Carson Falls/Pine Mountain,
Marin Municipal Water District,
Marin County
In brief:
3 mile partial loop on the lower flanks of Pine Mountain, outside of Fairfax. Very pretty waterfall hike for winter, but trails are poorly marked.

Distance, category, and difficulty:
This 3 mile partial loop hike is moderate. Trailhead elevation is about 1060 feet. The featured hike climbs to 1400 feet, descends to 1020 feet, returns to 1400 feet, and descends back to the trailhead. Although it's easy enough to navigate the broad fire roads, the trails are faint, undersigned, and tough to find. The trail down to the falls is steep and slippery in wet months.

Mostly exposed.

Trail traffic

Trail surfaces
Dirt fire roads and trails.

Hiking time
Less than 2 hours.

Best in late winter for waterfall.

Getting there:
From US 101 in Marin County, exit San Anselmo/Sir Francis Drake. Drive about 5 miles west on Sir Francis Drake to Fairfax. Turn left on Pastori, right on Broadway, and left onto Fairfax-Bolinas Road. Drive about 4 miles on Fairfax-Bolinas Road to the parking lot on the left side of the road.

Get driving or public transit directions from Transit and Trails

GPS coordinates* for trailhead:
Latitude 3757'49.17"N
(* based on Google Earth data, shown as degrees, minutes, seconds)

Gas, food, and lodging
Gas, pay phone, restaurants, and stores about 4 miles northeast in Fairfax. No camping in the immediate area.

Trailhead details:
Side-of-road parking in a dirt lot. No entrance or parking fees. No toilet facilities, or drinking water. Map under glass at information signboard, but there are none to take with you. No designated handicapped parking spots, and the trails are not wheelchair-accessible. There is no direct public transportation to this trailhead.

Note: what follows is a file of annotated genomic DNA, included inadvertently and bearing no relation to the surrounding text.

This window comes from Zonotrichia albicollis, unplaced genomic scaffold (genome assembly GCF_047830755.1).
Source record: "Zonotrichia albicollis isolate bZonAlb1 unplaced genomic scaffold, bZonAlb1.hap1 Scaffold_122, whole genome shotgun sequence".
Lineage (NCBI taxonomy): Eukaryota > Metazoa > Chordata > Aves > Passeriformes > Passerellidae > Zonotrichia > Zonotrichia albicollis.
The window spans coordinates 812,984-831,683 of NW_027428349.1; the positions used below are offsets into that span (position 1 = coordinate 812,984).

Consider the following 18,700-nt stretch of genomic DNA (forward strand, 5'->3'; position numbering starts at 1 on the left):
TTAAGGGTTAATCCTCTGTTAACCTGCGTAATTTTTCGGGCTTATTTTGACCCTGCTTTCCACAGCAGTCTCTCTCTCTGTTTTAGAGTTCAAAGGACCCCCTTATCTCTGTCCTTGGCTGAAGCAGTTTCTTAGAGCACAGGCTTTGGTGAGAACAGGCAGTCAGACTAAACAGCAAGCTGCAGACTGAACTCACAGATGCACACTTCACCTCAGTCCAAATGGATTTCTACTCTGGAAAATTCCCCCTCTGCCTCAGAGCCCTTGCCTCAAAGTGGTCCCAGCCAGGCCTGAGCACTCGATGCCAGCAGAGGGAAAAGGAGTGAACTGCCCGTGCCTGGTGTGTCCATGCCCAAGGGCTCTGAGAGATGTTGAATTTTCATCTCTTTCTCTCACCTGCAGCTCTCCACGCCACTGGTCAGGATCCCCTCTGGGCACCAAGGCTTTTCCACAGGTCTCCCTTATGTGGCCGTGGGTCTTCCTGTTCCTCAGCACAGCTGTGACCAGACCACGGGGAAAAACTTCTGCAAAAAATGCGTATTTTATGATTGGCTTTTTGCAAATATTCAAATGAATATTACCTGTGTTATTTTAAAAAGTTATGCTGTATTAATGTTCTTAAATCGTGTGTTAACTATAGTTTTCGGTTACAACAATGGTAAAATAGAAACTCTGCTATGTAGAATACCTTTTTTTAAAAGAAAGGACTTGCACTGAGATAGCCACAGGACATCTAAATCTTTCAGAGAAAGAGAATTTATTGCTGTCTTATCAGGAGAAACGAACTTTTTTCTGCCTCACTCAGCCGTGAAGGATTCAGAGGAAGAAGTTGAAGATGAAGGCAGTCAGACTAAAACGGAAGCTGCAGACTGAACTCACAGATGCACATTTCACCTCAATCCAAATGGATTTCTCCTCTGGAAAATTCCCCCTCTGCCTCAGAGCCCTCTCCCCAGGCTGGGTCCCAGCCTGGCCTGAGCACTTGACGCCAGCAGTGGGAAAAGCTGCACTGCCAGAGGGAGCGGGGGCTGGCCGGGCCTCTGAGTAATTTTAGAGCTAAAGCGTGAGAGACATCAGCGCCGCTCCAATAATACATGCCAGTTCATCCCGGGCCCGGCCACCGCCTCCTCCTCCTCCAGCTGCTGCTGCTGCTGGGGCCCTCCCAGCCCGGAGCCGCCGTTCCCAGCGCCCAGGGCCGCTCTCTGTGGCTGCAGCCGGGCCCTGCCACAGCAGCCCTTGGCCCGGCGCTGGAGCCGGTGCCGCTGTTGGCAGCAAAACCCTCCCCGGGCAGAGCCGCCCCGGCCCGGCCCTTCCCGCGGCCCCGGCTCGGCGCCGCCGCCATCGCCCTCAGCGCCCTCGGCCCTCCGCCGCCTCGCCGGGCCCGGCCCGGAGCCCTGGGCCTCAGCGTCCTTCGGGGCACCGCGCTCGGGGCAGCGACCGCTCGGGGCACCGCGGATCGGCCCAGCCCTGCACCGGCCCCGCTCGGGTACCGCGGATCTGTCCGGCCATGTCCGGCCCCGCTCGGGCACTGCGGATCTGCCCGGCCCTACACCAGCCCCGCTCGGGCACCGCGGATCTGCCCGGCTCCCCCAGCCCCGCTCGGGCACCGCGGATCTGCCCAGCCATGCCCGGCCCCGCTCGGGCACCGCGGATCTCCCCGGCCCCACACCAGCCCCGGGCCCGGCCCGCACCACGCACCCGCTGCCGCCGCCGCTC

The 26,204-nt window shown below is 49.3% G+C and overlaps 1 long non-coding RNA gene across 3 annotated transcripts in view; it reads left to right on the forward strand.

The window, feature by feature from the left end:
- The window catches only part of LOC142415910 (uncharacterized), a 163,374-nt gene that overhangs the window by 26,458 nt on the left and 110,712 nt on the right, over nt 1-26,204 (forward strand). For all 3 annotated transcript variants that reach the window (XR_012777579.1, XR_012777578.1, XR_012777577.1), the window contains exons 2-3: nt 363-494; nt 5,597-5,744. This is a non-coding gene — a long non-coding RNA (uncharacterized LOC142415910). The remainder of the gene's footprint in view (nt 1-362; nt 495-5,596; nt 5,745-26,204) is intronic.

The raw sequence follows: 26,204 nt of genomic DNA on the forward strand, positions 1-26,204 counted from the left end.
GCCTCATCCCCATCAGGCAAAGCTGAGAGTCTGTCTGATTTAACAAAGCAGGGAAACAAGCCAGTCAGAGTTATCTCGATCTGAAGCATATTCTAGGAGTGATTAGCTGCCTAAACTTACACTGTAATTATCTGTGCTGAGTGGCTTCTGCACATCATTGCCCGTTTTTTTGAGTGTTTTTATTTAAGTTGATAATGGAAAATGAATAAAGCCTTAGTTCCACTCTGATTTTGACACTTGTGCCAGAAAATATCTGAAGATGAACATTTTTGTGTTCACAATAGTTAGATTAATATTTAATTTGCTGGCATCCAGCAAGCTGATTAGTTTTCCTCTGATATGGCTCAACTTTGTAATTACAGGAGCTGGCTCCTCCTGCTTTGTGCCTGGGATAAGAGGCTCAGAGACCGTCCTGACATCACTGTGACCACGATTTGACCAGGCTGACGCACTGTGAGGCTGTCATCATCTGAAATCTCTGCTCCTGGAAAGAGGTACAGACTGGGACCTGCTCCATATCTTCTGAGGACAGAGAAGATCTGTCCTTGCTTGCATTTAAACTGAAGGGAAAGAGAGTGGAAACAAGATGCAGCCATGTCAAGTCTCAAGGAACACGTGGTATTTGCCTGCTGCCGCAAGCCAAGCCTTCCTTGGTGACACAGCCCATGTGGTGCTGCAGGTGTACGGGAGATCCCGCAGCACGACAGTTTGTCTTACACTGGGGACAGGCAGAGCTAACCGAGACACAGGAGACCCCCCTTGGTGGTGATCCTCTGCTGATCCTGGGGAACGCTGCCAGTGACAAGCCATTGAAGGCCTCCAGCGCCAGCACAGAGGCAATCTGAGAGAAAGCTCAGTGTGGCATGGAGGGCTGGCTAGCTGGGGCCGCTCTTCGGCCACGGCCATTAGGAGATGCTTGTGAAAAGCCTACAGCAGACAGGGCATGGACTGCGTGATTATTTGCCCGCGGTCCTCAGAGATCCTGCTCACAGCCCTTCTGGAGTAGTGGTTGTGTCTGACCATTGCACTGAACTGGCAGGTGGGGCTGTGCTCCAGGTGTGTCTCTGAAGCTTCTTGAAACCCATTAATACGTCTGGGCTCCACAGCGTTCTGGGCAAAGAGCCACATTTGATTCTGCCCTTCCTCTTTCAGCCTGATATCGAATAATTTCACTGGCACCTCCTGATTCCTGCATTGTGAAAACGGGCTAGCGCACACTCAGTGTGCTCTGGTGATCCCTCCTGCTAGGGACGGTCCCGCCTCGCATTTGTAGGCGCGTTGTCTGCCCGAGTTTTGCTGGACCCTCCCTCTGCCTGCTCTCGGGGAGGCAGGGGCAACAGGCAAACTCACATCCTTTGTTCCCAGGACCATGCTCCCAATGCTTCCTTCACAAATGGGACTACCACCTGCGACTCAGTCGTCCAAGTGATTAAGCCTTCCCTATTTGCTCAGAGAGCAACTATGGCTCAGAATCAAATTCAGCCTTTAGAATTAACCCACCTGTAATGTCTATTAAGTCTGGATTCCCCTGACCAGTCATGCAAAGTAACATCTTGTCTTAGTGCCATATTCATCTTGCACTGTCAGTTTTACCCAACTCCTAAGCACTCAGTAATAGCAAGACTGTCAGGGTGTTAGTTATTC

Most trails are multi-use. A few are hiking only. Dogs are permitted on the hike described below.

The Official Story:
Sky Oaks Ranger Station: 415-945-1181.
MMWD recreation page

Map Choices:
• Use AAA's San Francisco Bay Region map to get there.
Trail map from MMWD (pdf)
• Olmsted Brother's A Rambler's Guide to the Trails of Mt. Tamalpais and the Marin Headlands is the best map for this hike (order this map from
• Don and Kay Martin's Hiking Marin has a useful map and descriptions of area trails (order this book from

View 48 thumbnail photos from this featured hike
View 60 thumbnail photos from an alternate hike (5 mile hike, partly on trails no longer signed or maintained)

Go to Bay Area Hiker Home page

Marin County's Carson Falls is hardly a secret, but a visit to the dramatic cascades on a rainy winter day can be a lonely experience. TrailheadCarson Falls, on the flanks of Pine Mountain, is accessed by most visitors via Pine Mountain Road, a fire road very popular with cyclists. During the dry months, Pine Mountain trails are hopping with bikes, but winter brings wet empty trails, and cool temperatures perfect for hiking.
     From this trailhead on Fairfax-Bolinas Road you can explore the huge hunk of land just north of Mount Tam and Fairfax-Bolinas Road, known as Pine Mountain. The Marin County watershed, divided between the Marin Municipal Water District and the Marin County Open Space District, hosts just a handful of trails, most of them long fire roads. The terrain is rugged, and is distinguished by serpentine soil that supports many unusual native plants. Pine Mountain RoadPine Mountain Road climbs to its namesake mountain, then continues on a steep grade to meet San Geronimo Ridge Road, and Gary Giacomini Open Space Preserve. With companions and an extra car, hikers can trek all the way from Fairfax-Bolinas Road to Sir Francis Drake near Samuel P. Taylor State Park. This hike can be difficult to navigate, as you must patch together information from several different maps to string together a route (the reliable Olmsted Brothers map doesn't reach all the way to Sir Francis Drake, and I have yet to find a source that shows the whole route).
      Pine Mountain Road also offers access to Cascade Falls, a pretty waterfall in Cascade Canyon east of Pine Mountain.View north to Pine Mountain, from Oat Hill Fire Road  Parking is just about impossible in Cascade Canyon, but you can park at the Pine Mountain Trailhead and hike in via Pine Mountain Road and Repack Road, a round trip of almost 9 miles.